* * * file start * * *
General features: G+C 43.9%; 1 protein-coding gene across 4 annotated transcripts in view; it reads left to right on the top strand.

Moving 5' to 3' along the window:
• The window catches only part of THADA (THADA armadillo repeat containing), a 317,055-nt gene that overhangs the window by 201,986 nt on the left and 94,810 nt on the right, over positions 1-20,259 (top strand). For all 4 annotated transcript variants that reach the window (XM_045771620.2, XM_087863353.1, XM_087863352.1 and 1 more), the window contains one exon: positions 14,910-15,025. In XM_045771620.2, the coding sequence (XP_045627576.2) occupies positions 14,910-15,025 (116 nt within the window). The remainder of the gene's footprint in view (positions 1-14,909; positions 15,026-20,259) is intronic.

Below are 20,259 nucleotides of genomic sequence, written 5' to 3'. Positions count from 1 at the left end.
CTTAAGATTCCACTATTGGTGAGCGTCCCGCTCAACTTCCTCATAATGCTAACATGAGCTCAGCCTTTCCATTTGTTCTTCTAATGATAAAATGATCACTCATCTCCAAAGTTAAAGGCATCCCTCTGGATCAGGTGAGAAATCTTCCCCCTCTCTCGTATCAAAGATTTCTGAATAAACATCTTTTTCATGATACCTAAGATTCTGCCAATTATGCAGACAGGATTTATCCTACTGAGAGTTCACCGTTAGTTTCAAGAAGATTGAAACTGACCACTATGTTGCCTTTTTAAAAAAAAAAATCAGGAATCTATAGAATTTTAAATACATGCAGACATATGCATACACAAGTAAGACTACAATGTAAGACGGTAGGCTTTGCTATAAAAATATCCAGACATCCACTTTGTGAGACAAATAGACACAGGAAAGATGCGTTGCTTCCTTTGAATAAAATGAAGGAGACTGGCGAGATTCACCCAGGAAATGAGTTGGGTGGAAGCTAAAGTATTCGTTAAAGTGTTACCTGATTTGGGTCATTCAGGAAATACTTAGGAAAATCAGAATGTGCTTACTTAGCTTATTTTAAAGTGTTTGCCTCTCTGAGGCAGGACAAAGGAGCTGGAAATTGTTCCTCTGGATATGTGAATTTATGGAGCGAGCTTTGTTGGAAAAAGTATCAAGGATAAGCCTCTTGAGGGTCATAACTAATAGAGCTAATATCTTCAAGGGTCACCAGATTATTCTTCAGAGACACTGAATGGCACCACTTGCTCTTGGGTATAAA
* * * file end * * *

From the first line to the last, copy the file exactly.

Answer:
General features: G+C 43.9%; 1 protein-coding gene across 4 annotated transcripts in view; it reads left to right on the top strand.

Moving 5' to 3' along the window:
• The window catches only part of THADA (THADA armadillo repeat containing), a 317,055-nt gene that overhangs the window by 201,986 nt on the left and 94,810 nt on the right, over positions 1-20,259 (top strand). For all 4 annotated transcript variants that reach the window (XM_045771620.2, XM_087863353.1, XM_087863352.1 and 1 more), the window contains one exon: positions 14,910-15,025. In XM_045771620.2, the coding sequence (XP_045627576.2) occupies positions 14,910-15,025 (116 nt within the window). The remainder of the gene's footprint in view (positions 1-14,909; positions 15,026-20,259) is intronic.

Below are 20,259 nucleotides of genomic sequence, written 5' to 3'. Positions count from 1 at the left end.
CTTAAGATTCCACTATTGGTGAGCGTCCCGCTCAACTTCCTCATAATGCTAACATGAGCTCAGCCTTTCCATTTGTTCTTCTAATGATAAAATGATCACTCATCTCCAAAGTTAAAGGCATCCCTCTGGATCAGGTGAGAAATCTTCCCCCTCTCTCGTATCAAAGATTTCTGAATAAACATCTTTTTCATGATACCTAAGATTCTGCCAATTATGCAGACAGGATTTATCCTACTGAGAGTTCACCGTTAGTTTCAAGAAGATTGAAACTGACCACTATGTTGCCTTTTTAAAAAAAAAAATCAGGAATCTATAGAATTTTAAATACATGCAGACATATGCATACACAAGTAAGACTACAATGTAAGACGGTAGGCTTTGCTATAAAAATATCCAGACATCCACTTTGTGAGACAAATAGACACAGGAAAGATGCGTTGCTTCCTTTGAATAAAATGAAGGAGACTGGCGAGATTCACCCAGGAAATGAGTTGGGTGGAAGCTAAAGTATTCGTTAAAGTGTTACCTGATTTGGGTCATTCAGGAAATACTTAGGAAAATCAGAATGTGCTTACTTAGCTTATTTTAAAGTGTTTGCCTCTCTGAGGCAGGACAAAGGAGCTGGAAATTGTTCCTCTGGATATGTGAATTTATGGAGCGAGCTTTGTTGGAAAAAGTATCAAGGATAAGCCTCTTGAGGGTCATAACTAATAGAGCTAATATCTTCAAGGGTCACCAGATTATTCTTCAGAGACACTGAATGGCACCACTTGCTCTTGGGTATAAA